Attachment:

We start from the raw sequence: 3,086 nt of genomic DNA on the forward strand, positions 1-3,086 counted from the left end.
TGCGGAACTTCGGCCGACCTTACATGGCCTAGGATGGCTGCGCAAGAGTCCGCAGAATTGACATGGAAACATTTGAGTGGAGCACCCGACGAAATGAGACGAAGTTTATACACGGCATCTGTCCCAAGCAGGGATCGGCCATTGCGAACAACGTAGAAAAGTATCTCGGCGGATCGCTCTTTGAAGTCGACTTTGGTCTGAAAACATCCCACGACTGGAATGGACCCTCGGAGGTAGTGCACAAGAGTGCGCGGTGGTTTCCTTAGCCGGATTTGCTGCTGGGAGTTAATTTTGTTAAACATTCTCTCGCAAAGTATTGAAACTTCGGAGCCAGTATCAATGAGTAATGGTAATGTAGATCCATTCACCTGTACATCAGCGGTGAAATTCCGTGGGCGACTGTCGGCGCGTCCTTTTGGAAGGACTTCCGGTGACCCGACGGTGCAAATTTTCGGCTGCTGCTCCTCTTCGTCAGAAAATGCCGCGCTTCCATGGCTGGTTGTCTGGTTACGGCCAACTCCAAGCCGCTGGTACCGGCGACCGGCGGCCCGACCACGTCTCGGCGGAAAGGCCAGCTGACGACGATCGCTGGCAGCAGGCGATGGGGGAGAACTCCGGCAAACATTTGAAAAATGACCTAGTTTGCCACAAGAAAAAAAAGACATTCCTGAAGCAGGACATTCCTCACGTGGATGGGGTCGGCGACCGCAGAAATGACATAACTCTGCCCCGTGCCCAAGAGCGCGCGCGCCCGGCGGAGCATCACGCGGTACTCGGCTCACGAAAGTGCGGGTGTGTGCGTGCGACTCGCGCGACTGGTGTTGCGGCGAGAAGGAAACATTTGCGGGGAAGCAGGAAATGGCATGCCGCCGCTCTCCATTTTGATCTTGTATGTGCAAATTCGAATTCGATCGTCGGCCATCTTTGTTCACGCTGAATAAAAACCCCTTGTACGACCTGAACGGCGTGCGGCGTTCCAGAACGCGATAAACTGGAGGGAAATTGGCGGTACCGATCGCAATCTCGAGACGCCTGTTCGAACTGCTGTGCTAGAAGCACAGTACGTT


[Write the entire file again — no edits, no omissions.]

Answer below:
We start from the raw sequence: 3,086 nt of genomic DNA on the forward strand, positions 1-3,086 counted from the left end.
TGCGGAACTTCGGCCGACCTTACATGGCCTAGGATGGCTGCGCAAGAGTCCGCAGAATTGACATGGAAACATTTGAGTGGAGCACCCGACGAAATGAGACGAAGTTTATACACGGCATCTGTCCCAAGCAGGGATCGGCCATTGCGAACAACGTAGAAAAGTATCTCGGCGGATCGCTCTTTGAAGTCGACTTTGGTCTGAAAACATCCCACGACTGGAATGGACCCTCGGAGGTAGTGCACAAGAGTGCGCGGTGGTTTCCTTAGCCGGATTTGCTGCTGGGAGTTAATTTTGTTAAACATTCTCTCGCAAAGTATTGAAACTTCGGAGCCAGTATCAATGAGTAATGGTAATGTAGATCCATTCACCTGTACATCAGCGGTGAAATTCCGTGGGCGACTGTCGGCGCGTCCTTTTGGAAGGACTTCCGGTGACCCGACGGTGCAAATTTTCGGCTGCTGCTCCTCTTCGTCAGAAAATGCCGCGCTTCCATGGCTGGTTGTCTGGTTACGGCCAACTCCAAGCCGCTGGTACCGGCGACCGGCGGCCCGACCACGTCTCGGCGGAAAGGCCAGCTGACGACGATCGCTGGCAGCAGGCGATGGGGGAGAACTCCGGCAAACATTTGAAAAATGACCTAGTTTGCCACAAGAAAAAAAAGACATTCCTGAAGCAGGACATTCCTCACGTGGATGGGGTCGGCGACCGCAGAAATGACATAACTCTGCCCCGTGCCCAAGAGCGCGCGCGCCCGGCGGAGCATCACGCGGTACTCGGCTCACGAAAGTGCGGGTGTGTGCGTGCGACTCGCGCGACTGGTGTTGCGGCGAGAAGGAAACATTTGCGGGGAAGCAGGAAATGGCATGCCGCCGCTCTCCATTTTGATCTTGTATGTGCAAATTCGAATTCGATCGTCGGCCATCTTTGTTCACGCTGAATAAAAACCCCTTGTACGACCTGAACGGCGTGCGGCGTTCCAGAACGCGATAAACTGGAGGGAAATTGGCGGTACCGATCGCAATCTCGAGACGCCTGTTCGAACTGCTGTGCTAGAAGCACAGTACGTT